As Cécile becomes involved in the intricate political games of Trollus, she becomes more than a farmer’s daughter. She becomes a princess, the hope of a people, and a witch with magic powerful enough to change Trollus forever.
One of the most beloved and well-worn tropes in fantasy is that of the farm boy turned prophesied saviour. In Stolen Songbird Jensen flips that trope and turns it on its head, not just by turning the farm boy into a farm girl, but by making the outcome of the prophesy uncertain in more ways than one. There is also more than a little hint of the Beauty and the Beast at work here, even if Cécile’s troll husband is as handsome as a girl might wish. Continue reading
By 31 March, 2014
Posted in fantasy, review, YA
One of my most anticipated YA novels this spring was Danielle L. Jensen’s Stolen Songbird. Having just finished the book this weekend, I can say that anticipation was completely warranted. For a full review, check back tomorrow, but today I’m pleased to bring you a guest post by Danielle as part of her blog tour. I asked Danielle whether and how Stolen Songbird subverted the classic trope of the The Prophesied One. The following was her answer. Continue reading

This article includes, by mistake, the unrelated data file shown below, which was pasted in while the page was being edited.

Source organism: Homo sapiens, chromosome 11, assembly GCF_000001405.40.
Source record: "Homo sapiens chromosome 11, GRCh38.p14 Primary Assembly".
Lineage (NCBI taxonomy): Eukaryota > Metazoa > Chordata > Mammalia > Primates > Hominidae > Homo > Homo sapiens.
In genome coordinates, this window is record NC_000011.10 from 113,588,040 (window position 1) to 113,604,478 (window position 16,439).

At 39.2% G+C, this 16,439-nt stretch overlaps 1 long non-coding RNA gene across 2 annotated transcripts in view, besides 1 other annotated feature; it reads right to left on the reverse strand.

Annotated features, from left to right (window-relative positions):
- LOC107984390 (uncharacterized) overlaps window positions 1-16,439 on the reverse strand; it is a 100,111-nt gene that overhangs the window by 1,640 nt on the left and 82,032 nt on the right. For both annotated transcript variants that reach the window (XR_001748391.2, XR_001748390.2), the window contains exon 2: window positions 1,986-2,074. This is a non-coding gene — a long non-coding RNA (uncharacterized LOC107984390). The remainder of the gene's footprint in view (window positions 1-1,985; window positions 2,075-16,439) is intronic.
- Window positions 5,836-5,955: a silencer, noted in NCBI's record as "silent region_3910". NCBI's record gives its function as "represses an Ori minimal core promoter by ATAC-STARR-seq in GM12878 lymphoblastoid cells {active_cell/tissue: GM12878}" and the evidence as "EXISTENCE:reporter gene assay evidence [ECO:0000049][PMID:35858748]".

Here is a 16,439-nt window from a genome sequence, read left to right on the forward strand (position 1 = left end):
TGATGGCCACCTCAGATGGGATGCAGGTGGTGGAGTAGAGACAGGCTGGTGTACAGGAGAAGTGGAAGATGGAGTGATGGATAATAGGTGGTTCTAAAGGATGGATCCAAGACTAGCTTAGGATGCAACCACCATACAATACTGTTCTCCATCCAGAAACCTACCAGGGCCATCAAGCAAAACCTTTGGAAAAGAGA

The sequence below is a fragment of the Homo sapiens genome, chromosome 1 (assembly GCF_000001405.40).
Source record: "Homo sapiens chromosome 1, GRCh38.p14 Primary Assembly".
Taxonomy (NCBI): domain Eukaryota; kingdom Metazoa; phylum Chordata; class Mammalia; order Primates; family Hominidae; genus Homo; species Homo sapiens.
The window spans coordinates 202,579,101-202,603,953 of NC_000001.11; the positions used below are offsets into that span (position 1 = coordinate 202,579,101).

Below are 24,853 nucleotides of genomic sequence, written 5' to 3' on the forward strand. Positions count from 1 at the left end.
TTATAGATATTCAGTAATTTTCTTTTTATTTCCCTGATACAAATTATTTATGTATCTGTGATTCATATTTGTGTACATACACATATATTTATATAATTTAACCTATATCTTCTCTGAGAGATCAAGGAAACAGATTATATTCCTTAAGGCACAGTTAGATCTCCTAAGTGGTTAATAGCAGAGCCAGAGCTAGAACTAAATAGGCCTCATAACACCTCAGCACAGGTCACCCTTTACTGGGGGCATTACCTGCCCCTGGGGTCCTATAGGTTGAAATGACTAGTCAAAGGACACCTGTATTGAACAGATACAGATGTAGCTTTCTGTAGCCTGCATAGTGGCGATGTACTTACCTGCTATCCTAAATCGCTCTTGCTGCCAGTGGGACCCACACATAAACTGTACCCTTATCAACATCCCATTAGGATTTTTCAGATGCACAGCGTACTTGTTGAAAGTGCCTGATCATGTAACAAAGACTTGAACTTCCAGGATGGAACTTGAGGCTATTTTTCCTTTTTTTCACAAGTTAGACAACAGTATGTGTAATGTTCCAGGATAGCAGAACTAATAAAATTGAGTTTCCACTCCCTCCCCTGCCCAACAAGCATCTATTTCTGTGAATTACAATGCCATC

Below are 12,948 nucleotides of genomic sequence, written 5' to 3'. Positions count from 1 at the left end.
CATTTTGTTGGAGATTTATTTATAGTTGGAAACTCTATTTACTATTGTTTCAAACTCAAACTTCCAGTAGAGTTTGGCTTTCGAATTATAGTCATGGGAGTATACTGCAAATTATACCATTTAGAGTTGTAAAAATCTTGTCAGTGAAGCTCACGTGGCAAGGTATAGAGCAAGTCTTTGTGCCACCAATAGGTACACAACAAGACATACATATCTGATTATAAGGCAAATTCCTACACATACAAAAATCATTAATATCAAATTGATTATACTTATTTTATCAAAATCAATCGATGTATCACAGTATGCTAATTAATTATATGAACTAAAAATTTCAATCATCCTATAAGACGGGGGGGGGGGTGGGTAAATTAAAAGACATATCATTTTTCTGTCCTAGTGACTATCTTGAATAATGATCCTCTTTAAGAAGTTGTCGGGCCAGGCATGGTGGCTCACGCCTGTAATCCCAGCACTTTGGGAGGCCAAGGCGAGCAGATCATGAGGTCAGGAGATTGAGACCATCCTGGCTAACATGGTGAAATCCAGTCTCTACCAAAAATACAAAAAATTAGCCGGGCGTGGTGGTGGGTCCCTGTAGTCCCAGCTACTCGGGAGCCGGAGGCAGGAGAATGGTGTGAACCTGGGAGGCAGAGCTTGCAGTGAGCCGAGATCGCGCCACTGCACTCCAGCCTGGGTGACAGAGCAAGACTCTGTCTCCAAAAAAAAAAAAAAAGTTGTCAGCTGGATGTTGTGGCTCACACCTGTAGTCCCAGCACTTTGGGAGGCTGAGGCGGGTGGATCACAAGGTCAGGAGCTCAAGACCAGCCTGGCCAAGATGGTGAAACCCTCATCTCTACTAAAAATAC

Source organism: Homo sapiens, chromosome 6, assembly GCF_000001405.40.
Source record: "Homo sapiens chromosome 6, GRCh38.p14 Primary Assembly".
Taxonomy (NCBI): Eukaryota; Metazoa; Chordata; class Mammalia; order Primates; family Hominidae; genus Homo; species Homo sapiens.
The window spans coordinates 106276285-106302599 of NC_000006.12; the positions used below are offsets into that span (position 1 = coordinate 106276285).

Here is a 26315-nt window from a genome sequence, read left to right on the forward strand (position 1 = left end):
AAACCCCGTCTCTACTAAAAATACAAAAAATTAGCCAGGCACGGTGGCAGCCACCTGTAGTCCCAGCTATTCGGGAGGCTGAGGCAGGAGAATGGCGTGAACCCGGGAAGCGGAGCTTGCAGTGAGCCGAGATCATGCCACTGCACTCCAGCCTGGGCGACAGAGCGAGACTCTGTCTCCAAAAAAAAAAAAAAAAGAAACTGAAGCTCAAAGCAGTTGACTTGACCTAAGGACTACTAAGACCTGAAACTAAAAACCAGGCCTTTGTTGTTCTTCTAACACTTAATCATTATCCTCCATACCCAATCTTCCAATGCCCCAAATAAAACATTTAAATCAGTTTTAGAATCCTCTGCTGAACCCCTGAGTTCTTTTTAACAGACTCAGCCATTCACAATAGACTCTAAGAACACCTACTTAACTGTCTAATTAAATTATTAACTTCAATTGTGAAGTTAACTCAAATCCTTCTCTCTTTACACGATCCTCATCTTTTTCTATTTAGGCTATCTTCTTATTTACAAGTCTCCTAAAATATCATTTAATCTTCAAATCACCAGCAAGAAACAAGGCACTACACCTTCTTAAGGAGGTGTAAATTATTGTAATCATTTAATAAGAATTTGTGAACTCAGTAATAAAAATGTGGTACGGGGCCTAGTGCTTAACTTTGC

By 30 March, 2014
Posted in fantasy, guest post
A dead warrior king frozen in winter ice. Six grieving sons, each with his own reason to kill. Two weary travellers caught up in a web of suspicion and deceit.
In a time before our own, wandering bard Talus and his companion Bran journey to the island realm of Creyak, where the king has been murdered.
From clues scattered among the island’s mysterious barrows and stone circles, they begin their search for his killer. Nobody is above suspicion, from the king’s heir to the tribal shaman, from the woman steeped in herb-lore to the visiting warlord. And when death strikes again, Talus and Bran realise nothing is what it seems. Creyak is a place of secrets and spirits, mystery and myth. It will take a clever man indeed to unravel the truth. The kind of man this ancient world has not seen before.